It’s tempting to believe that this is about making more work for architects, just as designers invent this year’s color because black won’t go out of fashion fast enough. The truth may have more to do with construction costs.

  5. Posted by James

    The photo is already obsolete: as of this morning the whole lot is wrapped in green mesh. Something is happening!

  6. Posted by jlasf

    @Jim. Thank you for your well thought out response. My question was sort of rhetorical. It was more of a comment on the lack of originality than the practical reasons for mediocrity.
    While there have always been trends in architectural design, I admire those buildings that buck the current style, whether it’s the Seagram Building by Mies or the Sundial Bridge by Calatrava. (
    I think that most of Mission Bay is a missed opportunity to do some breakthrough work. The Aqua building in Chicago ( and
    the IAC building in NYC ( are examples of what might have been. (Sigh.)

  7. Posted by sfnative

    It’s all about the benjamins. I think the buildings look like skin on bones. To equate these buildings to Greek architecture is a slap in the face- but I understand the analogy. I see no deeper mathematical model or reference to deities or a higher form in any of these living spaces with walls. There’s no creativity or whimsical embelishments like the Victorian or Edwardian homes. Marina/Dolger style homes are designed for the single family. Brutalist architecture is at least interesting. But these buildings are just for function. It’s basically a bee hive (and even saying that is slighting nature). It’s efficient and serves its purpose for human beings. To call these buildings a particular “style” is stretching it.

  8. Posted by NoeNeighbor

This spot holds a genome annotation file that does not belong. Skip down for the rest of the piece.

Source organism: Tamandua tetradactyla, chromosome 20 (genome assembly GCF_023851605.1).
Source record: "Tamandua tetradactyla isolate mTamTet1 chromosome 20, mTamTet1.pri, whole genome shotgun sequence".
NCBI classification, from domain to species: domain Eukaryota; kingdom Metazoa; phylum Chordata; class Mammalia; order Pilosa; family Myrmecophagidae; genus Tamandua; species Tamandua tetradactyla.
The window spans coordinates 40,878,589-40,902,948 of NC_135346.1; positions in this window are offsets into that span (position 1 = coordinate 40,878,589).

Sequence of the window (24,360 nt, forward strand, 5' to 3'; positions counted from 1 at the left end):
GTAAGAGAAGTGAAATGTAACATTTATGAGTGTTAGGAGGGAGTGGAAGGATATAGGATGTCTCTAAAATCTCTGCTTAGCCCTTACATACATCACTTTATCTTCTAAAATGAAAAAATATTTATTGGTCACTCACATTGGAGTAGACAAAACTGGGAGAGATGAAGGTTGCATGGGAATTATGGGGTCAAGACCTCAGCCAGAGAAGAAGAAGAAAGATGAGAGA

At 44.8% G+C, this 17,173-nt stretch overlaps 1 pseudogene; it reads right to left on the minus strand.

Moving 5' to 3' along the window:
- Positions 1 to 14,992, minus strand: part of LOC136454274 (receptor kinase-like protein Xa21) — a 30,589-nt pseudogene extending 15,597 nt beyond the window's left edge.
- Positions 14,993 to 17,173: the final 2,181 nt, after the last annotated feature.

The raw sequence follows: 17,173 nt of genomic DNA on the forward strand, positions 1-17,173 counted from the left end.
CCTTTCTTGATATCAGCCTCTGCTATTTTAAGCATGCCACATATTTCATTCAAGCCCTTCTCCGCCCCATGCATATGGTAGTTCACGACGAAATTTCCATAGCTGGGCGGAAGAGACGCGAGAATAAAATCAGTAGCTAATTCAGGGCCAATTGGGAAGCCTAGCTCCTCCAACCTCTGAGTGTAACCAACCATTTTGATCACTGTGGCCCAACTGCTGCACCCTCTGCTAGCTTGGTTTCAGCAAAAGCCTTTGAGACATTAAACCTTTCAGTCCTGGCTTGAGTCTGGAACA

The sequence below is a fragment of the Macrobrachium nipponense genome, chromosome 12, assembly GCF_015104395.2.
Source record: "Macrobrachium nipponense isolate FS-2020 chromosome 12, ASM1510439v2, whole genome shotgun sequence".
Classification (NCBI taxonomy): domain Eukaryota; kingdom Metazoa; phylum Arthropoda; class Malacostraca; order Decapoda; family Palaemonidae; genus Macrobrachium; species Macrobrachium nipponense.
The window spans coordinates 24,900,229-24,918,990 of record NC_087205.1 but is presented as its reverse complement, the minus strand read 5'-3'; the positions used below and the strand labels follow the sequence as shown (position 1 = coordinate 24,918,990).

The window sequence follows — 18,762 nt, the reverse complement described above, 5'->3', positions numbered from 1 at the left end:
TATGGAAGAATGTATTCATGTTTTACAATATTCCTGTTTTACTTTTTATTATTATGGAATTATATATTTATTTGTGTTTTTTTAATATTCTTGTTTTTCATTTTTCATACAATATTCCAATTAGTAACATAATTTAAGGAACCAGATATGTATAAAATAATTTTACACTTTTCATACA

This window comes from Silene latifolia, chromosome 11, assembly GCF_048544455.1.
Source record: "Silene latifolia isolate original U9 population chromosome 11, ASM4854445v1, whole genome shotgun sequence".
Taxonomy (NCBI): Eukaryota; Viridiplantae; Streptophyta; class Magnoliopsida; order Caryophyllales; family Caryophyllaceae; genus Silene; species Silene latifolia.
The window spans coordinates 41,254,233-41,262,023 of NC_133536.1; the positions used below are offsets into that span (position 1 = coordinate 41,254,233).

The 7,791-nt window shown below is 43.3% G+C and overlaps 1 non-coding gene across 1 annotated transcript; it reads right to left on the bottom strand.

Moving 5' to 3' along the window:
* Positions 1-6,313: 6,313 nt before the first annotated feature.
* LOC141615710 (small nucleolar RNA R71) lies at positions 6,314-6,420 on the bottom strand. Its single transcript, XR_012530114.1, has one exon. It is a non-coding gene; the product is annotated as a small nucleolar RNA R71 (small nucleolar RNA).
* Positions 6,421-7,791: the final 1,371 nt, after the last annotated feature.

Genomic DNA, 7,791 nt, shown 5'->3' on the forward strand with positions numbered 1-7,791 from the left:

I think there still needs to be an explanation as to why so many of SF’s new buildings look like this. Other cities seem to have different designs and a greater variety of designs than SF. It seems that for projects like this, SF architecture is in a rut.

  9. Posted by LD

    The question should be, why does ALL architecture look alike? Why does residential building look like a library look like a grocery store look like a science lab? I hold the Planning Commission responsible, willing to let developers’ bottom lines rule.

  10. Posted by lol

    I wonder if people in 1900 were having the same discussions. All houses built at the time did all look alike…

  11. Posted by emanon

    Little boxes on the hillside,
    Little boxes made of ticky tacky,1
    Little boxes on the hillside,
    Little boxes all the same.
    There’s a green one and a pink one
    And a blue one and a yellow one,
    And they’re all made out of ticky tacky
    And they all look just the same.

  12. Posted by spruce

    One reason for the similarity is the Planning Dept. and their Residential Design Guidelines – developers want a smooth approval process so their architects stick to the guidelines:
    Economics is a stronger influence, but at least some of the blame lies with the SF process.